Jesús Francisco de la Tej: Texas' first official historian is from NJ





Some might envision the state's first official historian being a rugged fellow with facial hair, talking with a Texas drawl and wearing a Stetson.

But history isn't about stereotypes, and the first Texas state historian is a Cuban-born professor who was reared in New Jersey.

Jesús Francisco de la Teja has a long name, but goes by Frank, and calls himself a Yankee.

"I tell people, it's OK, because there was a guy from New Jersey (defender Robert E. Cochran) at the Alamo," he said.

De la Teja, history department chairman at Texas State University in San Marcos and author of numerous books and essays, has a 19-page curriculum vitae. Yet it's one thing, an infatuation with Texas history, that led to his appointment by Gov. Rick Perry as the first state historian.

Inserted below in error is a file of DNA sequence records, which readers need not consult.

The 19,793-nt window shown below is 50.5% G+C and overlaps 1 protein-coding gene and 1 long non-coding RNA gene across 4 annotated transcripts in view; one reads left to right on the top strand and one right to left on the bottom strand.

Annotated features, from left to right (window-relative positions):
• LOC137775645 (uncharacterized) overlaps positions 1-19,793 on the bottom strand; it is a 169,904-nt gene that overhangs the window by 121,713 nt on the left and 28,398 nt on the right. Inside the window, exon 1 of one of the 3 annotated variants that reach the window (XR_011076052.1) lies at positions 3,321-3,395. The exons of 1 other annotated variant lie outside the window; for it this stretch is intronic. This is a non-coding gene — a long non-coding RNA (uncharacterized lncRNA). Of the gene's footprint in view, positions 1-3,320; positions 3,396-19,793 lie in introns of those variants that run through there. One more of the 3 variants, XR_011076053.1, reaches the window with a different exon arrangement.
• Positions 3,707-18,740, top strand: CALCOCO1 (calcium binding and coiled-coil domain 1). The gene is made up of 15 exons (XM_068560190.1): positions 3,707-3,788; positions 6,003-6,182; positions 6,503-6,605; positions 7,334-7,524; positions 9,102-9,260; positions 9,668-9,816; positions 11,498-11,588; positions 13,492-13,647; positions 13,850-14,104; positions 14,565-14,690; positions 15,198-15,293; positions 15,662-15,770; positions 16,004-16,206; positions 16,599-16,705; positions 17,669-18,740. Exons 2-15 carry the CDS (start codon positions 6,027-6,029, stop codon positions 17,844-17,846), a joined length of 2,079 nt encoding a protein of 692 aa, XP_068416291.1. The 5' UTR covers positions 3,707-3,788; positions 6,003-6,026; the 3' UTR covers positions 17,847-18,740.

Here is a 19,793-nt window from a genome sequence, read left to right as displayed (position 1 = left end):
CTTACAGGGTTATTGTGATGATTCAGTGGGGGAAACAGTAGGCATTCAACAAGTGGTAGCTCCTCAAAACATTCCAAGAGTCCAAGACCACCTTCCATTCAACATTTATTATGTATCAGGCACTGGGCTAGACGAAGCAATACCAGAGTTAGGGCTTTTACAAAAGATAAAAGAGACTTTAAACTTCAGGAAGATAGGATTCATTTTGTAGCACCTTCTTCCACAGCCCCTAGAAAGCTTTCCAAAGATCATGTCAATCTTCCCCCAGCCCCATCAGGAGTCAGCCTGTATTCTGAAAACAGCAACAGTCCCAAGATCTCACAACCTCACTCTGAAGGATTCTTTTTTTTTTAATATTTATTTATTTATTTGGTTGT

His love of the Lone Star State began in 1981. He went to the University of Texas in Austin to study Latin American history for his doctorate. He came to Texas expecting a semi-arid desert, but found a state with a rich diversity of land and people.

Working as a research assistant for author James Michener brought his passion to life. In Michener, he saw a burning curiosity to learn and a skill at bringing history down to earth.

Now, as one of at least 700 members of the Texas State Historical Association in San Antonio for its annual three-day meeting, he'll be installed as president of the 110-year-old nonprofit organization.

Larry McNeill, the outgoing president, lobbied the Legislature to create a state historian's position as an unpaid advocate and consultant. ...


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